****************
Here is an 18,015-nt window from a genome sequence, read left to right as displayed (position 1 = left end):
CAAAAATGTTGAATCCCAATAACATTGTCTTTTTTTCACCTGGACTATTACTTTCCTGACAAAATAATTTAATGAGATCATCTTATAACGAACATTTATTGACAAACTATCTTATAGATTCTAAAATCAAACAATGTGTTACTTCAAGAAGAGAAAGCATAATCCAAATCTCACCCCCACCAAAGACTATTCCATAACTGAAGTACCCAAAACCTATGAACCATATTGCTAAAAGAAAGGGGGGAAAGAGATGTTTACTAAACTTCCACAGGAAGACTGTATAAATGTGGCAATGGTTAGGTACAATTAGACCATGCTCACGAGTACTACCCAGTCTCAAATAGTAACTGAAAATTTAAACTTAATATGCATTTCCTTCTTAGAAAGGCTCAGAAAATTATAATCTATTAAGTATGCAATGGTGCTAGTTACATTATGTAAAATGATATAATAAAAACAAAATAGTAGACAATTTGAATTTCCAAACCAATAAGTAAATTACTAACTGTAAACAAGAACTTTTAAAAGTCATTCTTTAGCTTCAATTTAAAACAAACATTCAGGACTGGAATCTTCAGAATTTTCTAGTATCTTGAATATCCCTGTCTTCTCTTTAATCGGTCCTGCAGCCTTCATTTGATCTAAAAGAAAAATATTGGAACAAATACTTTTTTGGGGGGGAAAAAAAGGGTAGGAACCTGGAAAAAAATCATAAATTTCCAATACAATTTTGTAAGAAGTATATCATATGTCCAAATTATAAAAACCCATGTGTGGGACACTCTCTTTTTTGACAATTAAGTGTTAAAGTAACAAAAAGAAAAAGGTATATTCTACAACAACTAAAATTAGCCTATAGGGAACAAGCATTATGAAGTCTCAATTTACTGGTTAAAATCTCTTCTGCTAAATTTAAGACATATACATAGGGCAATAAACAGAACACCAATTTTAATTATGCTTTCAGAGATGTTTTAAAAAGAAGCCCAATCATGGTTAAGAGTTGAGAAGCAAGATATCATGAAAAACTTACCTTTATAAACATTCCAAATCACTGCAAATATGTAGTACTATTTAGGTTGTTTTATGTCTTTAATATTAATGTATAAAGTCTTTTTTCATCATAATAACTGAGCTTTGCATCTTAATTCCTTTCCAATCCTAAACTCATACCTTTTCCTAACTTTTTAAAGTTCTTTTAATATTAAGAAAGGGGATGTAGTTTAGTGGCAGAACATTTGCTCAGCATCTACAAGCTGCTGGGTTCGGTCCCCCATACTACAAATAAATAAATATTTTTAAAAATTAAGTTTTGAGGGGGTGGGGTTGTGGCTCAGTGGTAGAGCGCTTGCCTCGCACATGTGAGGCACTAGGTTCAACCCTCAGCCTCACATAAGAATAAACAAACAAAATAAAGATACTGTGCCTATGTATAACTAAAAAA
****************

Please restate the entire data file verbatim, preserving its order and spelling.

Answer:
Here is an 18,015-nt window from a genome sequence, read left to right as displayed (position 1 = left end):
CAAAAATGTTGAATCCCAATAACATTGTCTTTTTTTCACCTGGACTATTACTTTCCTGACAAAATAATTTAATGAGATCATCTTATAACGAACATTTATTGACAAACTATCTTATAGATTCTAAAATCAAACAATGTGTTACTTCAAGAAGAGAAAGCATAATCCAAATCTCACCCCCACCAAAGACTATTCCATAACTGAAGTACCCAAAACCTATGAACCATATTGCTAAAAGAAAGGGGGGAAAGAGATGTTTACTAAACTTCCACAGGAAGACTGTATAAATGTGGCAATGGTTAGGTACAATTAGACCATGCTCACGAGTACTACCCAGTCTCAAATAGTAACTGAAAATTTAAACTTAATATGCATTTCCTTCTTAGAAAGGCTCAGAAAATTATAATCTATTAAGTATGCAATGGTGCTAGTTACATTATGTAAAATGATATAATAAAAACAAAATAGTAGACAATTTGAATTTCCAAACCAATAAGTAAATTACTAACTGTAAACAAGAACTTTTAAAAGTCATTCTTTAGCTTCAATTTAAAACAAACATTCAGGACTGGAATCTTCAGAATTTTCTAGTATCTTGAATATCCCTGTCTTCTCTTTAATCGGTCCTGCAGCCTTCATTTGATCTAAAAGAAAAATATTGGAACAAATACTTTTTTGGGGGGGAAAAAAAGGGTAGGAACCTGGAAAAAAATCATAAATTTCCAATACAATTTTGTAAGAAGTATATCATATGTCCAAATTATAAAAACCCATGTGTGGGACACTCTCTTTTTTGACAATTAAGTGTTAAAGTAACAAAAAGAAAAAGGTATATTCTACAACAACTAAAATTAGCCTATAGGGAACAAGCATTATGAAGTCTCAATTTACTGGTTAAAATCTCTTCTGCTAAATTTAAGACATATACATAGGGCAATAAACAGAACACCAATTTTAATTATGCTTTCAGAGATGTTTTAAAAAGAAGCCCAATCATGGTTAAGAGTTGAGAAGCAAGATATCATGAAAAACTTACCTTTATAAACATTCCAAATCACTGCAAATATGTAGTACTATTTAGGTTGTTTTATGTCTTTAATATTAATGTATAAAGTCTTTTTTCATCATAATAACTGAGCTTTGCATCTTAATTCCTTTCCAATCCTAAACTCATACCTTTTCCTAACTTTTTAAAGTTCTTTTAATATTAAGAAAGGGGATGTAGTTTAGTGGCAGAACATTTGCTCAGCATCTACAAGCTGCTGGGTTCGGTCCCCCATACTACAAATAAATAAATATTTTTAAAAATTAAGTTTTGAGGGGGTGGGGTTGTGGCTCAGTGGTAGAGCGCTTGCCTCGCACATGTGAGGCACTAGGTTCAACCCTCAGCCTCACATAAGAATAAACAAACAAAATAAAGATACTGTGCCTATGTATAACTAAAAAA